South Africa’s Electoral Body Takes Candidate Zuma’s Case To Top Court

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The electoral commission said Friday it had appealed to South Africa’s highest court to rule on whether ex-president Jacob Zuma can stand in a general election in May as political tensions heighten.

The vote is expected to be the most competitive since the 1994 advent of democracy in South Africa, and Zuma’s presence in the campaign could prove a key factor.

The commission said in a statement that it had lodged an “urgent and direct” appeal to the Constitutional Court to provide “certainty”.

It is the latest twist in legal wrangling over the eligibility of the 82-year-old, who celebrated his birthday Friday and is fronting uMkhonto we Sizwe (MK), a new opposition party that has become a potential disruptor in the May 29 ballot.

In a surprise verdict on Tuesday, the electoral court ruled that Zuma could stand, overturning a decision by the electoral commission to bar him over a contempt of court conviction.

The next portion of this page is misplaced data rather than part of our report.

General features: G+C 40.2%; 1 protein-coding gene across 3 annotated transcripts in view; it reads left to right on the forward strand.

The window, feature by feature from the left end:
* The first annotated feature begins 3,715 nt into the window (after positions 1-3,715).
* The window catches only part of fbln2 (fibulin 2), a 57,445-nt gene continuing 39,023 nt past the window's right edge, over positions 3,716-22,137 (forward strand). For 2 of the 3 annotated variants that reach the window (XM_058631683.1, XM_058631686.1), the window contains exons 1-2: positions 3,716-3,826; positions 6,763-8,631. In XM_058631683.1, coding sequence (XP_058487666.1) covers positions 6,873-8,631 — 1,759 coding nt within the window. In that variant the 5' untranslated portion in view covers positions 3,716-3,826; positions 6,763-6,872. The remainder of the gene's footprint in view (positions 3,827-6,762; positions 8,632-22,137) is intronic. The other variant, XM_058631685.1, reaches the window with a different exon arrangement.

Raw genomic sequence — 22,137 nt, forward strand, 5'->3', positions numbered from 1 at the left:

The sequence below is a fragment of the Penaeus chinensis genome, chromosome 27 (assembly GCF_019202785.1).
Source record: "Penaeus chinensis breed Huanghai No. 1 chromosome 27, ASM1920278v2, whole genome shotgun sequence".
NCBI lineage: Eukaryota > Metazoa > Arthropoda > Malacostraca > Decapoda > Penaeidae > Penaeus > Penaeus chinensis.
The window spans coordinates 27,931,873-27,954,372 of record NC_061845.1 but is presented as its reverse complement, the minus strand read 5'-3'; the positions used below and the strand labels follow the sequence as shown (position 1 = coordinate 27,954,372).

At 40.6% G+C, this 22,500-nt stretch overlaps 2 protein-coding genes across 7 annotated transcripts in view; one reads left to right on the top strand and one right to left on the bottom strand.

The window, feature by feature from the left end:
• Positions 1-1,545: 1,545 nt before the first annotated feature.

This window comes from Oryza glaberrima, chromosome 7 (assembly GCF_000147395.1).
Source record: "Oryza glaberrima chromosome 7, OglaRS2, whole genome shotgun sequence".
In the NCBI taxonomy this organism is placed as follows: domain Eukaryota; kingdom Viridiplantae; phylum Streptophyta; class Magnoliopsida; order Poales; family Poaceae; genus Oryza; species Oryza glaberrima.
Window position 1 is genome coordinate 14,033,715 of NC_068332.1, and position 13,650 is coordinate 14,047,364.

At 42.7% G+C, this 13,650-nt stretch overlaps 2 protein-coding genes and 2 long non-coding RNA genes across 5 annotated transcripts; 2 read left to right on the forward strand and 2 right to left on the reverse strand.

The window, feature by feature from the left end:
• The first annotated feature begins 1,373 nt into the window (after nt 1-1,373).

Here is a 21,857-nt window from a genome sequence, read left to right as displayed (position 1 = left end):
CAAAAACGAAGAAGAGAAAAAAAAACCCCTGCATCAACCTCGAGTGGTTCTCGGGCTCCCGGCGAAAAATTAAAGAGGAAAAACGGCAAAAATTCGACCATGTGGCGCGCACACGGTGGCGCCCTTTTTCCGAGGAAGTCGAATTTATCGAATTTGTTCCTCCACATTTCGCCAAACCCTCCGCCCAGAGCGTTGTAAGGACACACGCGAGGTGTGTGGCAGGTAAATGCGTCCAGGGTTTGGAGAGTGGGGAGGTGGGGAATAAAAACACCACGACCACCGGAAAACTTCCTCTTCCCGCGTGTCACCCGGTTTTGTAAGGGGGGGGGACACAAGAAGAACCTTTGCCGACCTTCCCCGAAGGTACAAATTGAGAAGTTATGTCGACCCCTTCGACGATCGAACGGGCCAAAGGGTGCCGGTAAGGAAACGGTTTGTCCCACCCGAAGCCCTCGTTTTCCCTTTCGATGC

The commission had excluded Zuma from the race at the end of last month, saying the constitution barred anyone sentenced to more than 12 months’ imprisonment.

Zuma was handed 15 months in jail in June 2021 after refusing to testify to a panel investigating financial corruption and cronyism during his presidency.

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His lawyers argued the sentence did not disqualify him as it followed civil rather than criminal proceedings, and had been shortened by a remission.

Zuma was freed on medical parole just two months into his jail term.

The electoral commission said Friday that there was “substantial public interest in providing certainty on the proper interpretation” of the constitutional article relating to election candidates who have been convicted.

“Such clarity is important in the present matter because of a live issue but also for future elections,” it said.

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